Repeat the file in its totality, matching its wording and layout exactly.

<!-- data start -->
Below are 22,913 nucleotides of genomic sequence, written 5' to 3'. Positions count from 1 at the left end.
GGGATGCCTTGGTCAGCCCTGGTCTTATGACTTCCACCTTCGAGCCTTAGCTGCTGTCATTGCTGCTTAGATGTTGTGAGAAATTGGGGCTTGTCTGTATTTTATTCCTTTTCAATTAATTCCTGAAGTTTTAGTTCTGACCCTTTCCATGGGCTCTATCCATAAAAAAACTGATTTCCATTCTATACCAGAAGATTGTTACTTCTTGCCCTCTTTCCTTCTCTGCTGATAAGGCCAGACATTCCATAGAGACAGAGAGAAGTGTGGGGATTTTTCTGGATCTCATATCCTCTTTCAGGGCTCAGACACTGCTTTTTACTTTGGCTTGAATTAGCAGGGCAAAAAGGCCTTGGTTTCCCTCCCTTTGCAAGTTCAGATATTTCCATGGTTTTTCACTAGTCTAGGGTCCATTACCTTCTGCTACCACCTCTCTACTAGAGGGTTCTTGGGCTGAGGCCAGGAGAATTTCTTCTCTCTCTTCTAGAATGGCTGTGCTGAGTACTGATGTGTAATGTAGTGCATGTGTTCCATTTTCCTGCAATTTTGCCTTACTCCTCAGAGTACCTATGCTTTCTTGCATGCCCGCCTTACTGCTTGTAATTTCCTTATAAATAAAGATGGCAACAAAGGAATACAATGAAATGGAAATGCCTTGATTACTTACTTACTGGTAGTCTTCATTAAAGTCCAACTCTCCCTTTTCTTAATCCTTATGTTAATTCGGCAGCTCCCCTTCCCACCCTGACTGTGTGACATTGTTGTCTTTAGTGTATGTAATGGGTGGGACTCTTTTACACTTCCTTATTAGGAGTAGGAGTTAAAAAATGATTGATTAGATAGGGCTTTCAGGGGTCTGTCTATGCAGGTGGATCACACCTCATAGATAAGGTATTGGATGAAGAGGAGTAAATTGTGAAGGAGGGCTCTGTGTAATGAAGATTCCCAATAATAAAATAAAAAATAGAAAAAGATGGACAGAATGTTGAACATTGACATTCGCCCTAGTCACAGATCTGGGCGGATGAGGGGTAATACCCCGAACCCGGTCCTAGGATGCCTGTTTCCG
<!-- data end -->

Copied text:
Below are 22,913 nucleotides of genomic sequence, written 5' to 3'. Positions count from 1 at the left end.
GGGATGCCTTGGTCAGCCCTGGTCTTATGACTTCCACCTTCGAGCCTTAGCTGCTGTCATTGCTGCTTAGATGTTGTGAGAAATTGGGGCTTGTCTGTATTTTATTCCTTTTCAATTAATTCCTGAAGTTTTAGTTCTGACCCTTTCCATGGGCTCTATCCATAAAAAAACTGATTTCCATTCTATACCAGAAGATTGTTACTTCTTGCCCTCTTTCCTTCTCTGCTGATAAGGCCAGACATTCCATAGAGACAGAGAGAAGTGTGGGGATTTTTCTGGATCTCATATCCTCTTTCAGGGCTCAGACACTGCTTTTTACTTTGGCTTGAATTAGCAGGGCAAAAAGGCCTTGGTTTCCCTCCCTTTGCAAGTTCAGATATTTCCATGGTTTTTCACTAGTCTAGGGTCCATTACCTTCTGCTACCACCTCTCTACTAGAGGGTTCTTGGGCTGAGGCCAGGAGAATTTCTTCTCTCTCTTCTAGAATGGCTGTGCTGAGTACTGATGTGTAATGTAGTGCATGTGTTCCATTTTCCTGCAATTTTGCCTTACTCCTCAGAGTACCTATGCTTTCTTGCATGCCCGCCTTACTGCTTGTAATTTCCTTATAAATAAAGATGGCAACAAAGGAATACAATGAAATGGAAATGCCTTGATTACTTACTTACTGGTAGTCTTCATTAAAGTCCAACTCTCCCTTTTCTTAATCCTTATGTTAATTCGGCAGCTCCCCTTCCCACCCTGACTGTGTGACATTGTTGTCTTTAGTGTATGTAATGGGTGGGACTCTTTTACACTTCCTTATTAGGAGTAGGAGTTAAAAAATGATTGATTAGATAGGGCTTTCAGGGGTCTGTCTATGCAGGTGGATCACACCTCATAGATAAGGTATTGGATGAAGAGGAGTAAATTGTGAAGGAGGGCTCTGTGTAATGAAGATTCCCAATAATAAAATAAAAAATAGAAAAAGATGGACAGAATGTTGAACATTGACATTCGCCCTAGTCACAGATCTGGGCGGATGAGGGGTAATACCCCGAACCCGGTCCTAGGATGCCTGTTTCCG